A weapon such as the JAGM greatly smoothes the logistics chain by replacing a wide array of weapon variants with a single missile, but the greatest advantage comes in the air. A multi-purpose effects warhead, three guidance options and other choices such as fuzing and trajectory allow aircrew to match the missile’s mode to the nature of the target and its environment while in flight, rather than having to make most of their choices before they take off.
Unmanned and Non-traditional Challenges
Traditionally, air-to-ground weapons have been launched from fast jets or attack helicopters, but in recent years that has been challenged by the rise of UAVs and the growing appearance of non-traditional aircraft types such as utility transports and trainers in the irregular warfare role. Initially, existing weapons such as the Hellfire and Paveway have been adapted to these new vehicles, but developers are working on new weapons that are better suited to these platforms.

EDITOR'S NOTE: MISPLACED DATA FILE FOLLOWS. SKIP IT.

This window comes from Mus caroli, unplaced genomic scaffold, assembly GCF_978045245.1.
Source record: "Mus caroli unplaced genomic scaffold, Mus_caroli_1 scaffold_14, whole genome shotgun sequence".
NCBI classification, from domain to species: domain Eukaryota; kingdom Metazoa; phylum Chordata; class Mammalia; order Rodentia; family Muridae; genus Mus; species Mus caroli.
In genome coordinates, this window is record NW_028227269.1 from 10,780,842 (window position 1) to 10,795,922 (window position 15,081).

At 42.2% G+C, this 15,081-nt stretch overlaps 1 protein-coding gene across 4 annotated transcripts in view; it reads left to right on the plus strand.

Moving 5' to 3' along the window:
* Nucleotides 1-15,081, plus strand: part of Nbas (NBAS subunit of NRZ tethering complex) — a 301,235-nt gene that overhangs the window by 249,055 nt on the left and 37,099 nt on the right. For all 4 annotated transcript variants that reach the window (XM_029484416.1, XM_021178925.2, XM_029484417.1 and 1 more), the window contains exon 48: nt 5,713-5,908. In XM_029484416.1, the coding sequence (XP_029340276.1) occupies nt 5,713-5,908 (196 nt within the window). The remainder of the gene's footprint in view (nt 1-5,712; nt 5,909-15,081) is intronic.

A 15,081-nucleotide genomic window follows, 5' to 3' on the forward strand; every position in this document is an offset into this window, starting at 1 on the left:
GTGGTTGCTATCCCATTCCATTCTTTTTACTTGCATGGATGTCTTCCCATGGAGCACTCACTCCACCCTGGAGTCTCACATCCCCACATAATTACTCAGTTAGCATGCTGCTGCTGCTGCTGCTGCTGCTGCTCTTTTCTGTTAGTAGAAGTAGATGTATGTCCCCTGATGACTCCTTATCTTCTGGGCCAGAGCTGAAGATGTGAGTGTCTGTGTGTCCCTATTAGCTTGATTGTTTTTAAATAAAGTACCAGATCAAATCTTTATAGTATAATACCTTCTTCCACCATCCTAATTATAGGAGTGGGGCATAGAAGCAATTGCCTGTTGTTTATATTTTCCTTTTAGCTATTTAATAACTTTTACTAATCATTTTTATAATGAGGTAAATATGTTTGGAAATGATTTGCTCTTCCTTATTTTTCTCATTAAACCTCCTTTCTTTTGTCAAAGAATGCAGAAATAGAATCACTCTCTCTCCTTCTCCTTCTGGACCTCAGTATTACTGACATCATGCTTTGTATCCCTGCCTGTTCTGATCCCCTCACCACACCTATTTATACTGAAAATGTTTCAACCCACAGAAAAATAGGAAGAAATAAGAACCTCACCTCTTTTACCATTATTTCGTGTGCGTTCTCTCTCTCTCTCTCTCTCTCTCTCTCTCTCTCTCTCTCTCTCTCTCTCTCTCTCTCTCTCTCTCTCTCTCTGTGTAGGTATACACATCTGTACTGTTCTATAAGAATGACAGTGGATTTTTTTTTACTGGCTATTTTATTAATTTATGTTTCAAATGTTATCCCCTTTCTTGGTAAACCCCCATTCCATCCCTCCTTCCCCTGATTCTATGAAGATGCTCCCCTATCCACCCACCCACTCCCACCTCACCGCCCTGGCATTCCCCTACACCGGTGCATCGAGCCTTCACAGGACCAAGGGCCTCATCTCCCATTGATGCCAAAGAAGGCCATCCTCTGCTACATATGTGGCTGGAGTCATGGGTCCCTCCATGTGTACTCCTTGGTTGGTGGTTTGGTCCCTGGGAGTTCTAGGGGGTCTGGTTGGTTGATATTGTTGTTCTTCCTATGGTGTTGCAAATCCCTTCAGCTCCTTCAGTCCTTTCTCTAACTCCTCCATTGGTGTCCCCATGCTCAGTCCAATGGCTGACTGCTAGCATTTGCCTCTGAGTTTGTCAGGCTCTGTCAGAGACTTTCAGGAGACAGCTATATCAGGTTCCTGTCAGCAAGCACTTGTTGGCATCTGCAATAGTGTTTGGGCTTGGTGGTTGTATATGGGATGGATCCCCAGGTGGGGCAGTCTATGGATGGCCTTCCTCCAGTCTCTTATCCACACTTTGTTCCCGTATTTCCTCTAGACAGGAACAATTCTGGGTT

Given the payload restrictions of many UAVs and light aircraft, “smaller” is a major concern here, as is low CDE. This has led to the development of precision-guided weapons such as Northrop Grumman’s Viper Strike, Raytheon’s Griffin and STM, and Moog FTS’s Talon/Mini-Talon series. Cost is an issue, answered to a large degree by the development of common guidance packages that can be applied to various weapon systems in a modular fashion.